Permira to lose Kiekert

Insolvency looms if Kiekert’s acrimonious restructuring fails; otherwise Morgan Stanley and Bluebay are expected to receive a combined majority stake.

The German supplier of locking systems to the automotive industry, owned by the buyout firm Permira, is likely to get new owners or be declared insolvent, according to an insider.

Permira has agreed that debt facilities held by a consortium could be swapped for equity. Senior creditors Morgan Stanley and Bluebay could expect to be offered a debt-for-equity swap in return for a combined stake of almost 60% in Kiekert, whose mezzanine debt holders, including Deutsche Bank, Silver Point, Orn and Trafalgar, would be expected to get just over 40%.

Permira stands to lose its entire equity stake, which is understood to amount to 75%. It seems that Permira had no alternative to agreeing to the deal, as Kiekert was in breach of its covenants.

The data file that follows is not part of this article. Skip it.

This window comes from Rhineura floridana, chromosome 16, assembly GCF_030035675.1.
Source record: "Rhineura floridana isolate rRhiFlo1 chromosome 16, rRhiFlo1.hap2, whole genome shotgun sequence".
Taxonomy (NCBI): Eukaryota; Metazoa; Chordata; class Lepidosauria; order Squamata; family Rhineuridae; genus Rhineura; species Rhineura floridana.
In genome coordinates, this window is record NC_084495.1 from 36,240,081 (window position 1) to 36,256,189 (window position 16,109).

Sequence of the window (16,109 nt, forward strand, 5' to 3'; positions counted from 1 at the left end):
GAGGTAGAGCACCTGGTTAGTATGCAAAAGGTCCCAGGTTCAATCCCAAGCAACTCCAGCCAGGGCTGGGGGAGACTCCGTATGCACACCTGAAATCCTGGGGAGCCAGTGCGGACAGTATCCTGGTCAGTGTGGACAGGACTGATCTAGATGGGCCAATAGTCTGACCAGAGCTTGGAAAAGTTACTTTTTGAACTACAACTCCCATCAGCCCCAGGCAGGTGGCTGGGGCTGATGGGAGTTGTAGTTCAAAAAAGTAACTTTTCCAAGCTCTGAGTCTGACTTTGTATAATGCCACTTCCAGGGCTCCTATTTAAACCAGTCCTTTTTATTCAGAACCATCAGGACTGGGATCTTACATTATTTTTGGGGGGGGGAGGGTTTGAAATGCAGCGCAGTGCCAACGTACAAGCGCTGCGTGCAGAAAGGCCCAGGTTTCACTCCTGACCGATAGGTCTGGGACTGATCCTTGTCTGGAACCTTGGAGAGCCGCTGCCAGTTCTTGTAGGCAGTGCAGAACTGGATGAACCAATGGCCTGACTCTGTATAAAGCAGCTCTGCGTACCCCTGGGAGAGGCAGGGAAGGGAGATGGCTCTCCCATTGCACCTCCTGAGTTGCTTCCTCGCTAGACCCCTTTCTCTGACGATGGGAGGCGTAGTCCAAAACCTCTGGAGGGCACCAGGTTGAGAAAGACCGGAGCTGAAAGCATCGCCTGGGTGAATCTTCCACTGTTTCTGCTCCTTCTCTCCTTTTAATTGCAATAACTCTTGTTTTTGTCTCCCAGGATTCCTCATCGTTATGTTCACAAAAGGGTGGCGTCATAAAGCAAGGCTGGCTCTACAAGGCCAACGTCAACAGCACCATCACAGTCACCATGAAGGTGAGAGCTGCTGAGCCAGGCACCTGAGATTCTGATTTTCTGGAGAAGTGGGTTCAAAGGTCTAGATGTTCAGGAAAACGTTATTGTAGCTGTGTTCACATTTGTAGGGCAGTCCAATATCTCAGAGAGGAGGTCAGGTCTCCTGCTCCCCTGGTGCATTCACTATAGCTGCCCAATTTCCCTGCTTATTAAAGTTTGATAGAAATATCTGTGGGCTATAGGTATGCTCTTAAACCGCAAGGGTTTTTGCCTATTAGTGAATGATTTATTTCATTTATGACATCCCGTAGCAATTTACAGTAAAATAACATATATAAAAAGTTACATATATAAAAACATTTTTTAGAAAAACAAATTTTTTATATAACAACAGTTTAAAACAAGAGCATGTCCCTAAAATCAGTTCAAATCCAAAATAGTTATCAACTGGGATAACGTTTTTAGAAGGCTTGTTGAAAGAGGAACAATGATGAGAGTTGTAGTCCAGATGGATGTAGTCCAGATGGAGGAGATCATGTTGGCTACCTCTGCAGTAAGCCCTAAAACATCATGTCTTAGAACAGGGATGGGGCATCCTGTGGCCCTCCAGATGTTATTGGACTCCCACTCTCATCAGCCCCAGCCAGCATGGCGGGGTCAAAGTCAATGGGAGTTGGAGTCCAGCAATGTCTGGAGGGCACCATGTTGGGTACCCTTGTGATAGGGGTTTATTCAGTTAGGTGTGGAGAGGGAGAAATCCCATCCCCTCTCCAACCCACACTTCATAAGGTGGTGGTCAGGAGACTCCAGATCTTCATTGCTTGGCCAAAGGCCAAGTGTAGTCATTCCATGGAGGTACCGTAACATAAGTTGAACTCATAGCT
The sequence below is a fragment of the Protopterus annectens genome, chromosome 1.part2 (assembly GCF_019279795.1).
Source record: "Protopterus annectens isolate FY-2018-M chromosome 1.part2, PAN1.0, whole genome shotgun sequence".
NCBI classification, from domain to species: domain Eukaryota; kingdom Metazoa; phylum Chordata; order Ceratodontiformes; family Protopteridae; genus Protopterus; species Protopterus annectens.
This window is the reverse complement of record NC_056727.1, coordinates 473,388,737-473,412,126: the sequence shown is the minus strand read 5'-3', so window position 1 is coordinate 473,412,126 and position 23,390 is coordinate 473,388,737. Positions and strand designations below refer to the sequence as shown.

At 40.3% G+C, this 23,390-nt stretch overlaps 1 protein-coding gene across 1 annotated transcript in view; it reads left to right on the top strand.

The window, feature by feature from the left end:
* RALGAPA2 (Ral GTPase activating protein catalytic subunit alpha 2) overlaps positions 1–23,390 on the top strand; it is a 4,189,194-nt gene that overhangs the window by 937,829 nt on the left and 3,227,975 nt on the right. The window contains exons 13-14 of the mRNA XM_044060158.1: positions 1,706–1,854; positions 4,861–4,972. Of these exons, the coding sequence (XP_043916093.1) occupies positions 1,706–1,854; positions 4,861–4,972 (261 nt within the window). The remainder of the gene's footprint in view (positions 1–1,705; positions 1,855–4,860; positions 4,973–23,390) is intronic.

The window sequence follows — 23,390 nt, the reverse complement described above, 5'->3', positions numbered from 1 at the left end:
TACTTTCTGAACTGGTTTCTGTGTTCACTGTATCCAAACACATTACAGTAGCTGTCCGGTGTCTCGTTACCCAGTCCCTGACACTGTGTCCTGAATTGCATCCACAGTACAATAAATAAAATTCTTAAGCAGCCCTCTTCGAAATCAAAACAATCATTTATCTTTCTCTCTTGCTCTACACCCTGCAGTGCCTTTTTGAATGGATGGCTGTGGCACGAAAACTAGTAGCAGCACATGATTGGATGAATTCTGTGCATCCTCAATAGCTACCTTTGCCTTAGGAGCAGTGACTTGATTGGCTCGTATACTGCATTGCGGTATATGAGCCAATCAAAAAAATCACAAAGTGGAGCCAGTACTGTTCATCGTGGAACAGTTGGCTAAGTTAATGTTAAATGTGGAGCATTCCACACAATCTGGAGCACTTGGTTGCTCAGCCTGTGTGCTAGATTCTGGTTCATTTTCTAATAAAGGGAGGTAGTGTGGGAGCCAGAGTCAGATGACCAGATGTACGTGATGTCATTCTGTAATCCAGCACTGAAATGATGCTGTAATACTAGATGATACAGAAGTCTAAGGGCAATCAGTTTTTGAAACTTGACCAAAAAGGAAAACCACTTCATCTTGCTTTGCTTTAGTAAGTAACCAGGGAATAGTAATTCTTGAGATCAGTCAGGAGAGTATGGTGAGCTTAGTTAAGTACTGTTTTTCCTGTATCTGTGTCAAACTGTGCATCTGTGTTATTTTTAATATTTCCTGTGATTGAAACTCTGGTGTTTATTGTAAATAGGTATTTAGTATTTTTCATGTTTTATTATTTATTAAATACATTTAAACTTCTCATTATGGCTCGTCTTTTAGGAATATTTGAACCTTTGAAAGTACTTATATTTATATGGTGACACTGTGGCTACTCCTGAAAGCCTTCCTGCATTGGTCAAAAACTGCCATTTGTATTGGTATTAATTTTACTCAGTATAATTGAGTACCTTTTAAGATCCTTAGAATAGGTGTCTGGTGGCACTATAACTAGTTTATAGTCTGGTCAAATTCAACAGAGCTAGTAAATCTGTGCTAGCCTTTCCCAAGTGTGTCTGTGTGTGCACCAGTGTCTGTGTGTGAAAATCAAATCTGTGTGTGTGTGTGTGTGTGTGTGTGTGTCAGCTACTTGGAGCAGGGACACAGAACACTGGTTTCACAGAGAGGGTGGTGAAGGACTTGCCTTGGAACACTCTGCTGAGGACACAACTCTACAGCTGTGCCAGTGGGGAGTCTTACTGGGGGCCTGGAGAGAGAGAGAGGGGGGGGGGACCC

The source explained that Kiekert lost 40% of its revenues when US-based car manufacturer Ford dramatically reduced its orders.

Ford’s cost-cutting programmes were reported to have hit other suppliers as well. Industry observers believe that Visteon, Delphi, Johnson Controls and Tower Automotive are also facing difficulties.

At the same time, it could be argued that strained relations between Kiekert and Ford might not have helped Kiekert’s plight: In 1998, Kiekert suspended deliveries to Ford’s factory for three days, citing technical difficulties, but observers suspected that it was flexing its muscles to persuade Ford to offer better conditions.

Earlier in 2006, Permira had appointed the investment bank Drueker & Co to sell its stake in Kiekert, but did not receive any adequate bids. In 2000, Permira (formerly known as Schroder Ventures) had acquired a majority stake in Kiekert after completing a tender offer taking the total value of the acquisition to US$428m.

Industry experts believe that once the debt issue is under control, potential trade buyers that might be interested in bidding for Kiekert include Germany’s KruppThyssen Automotive and German car door manufacturer Brose Fahrzeugteile, as well as the US automotive suppliers Johnson Controls and Magna International.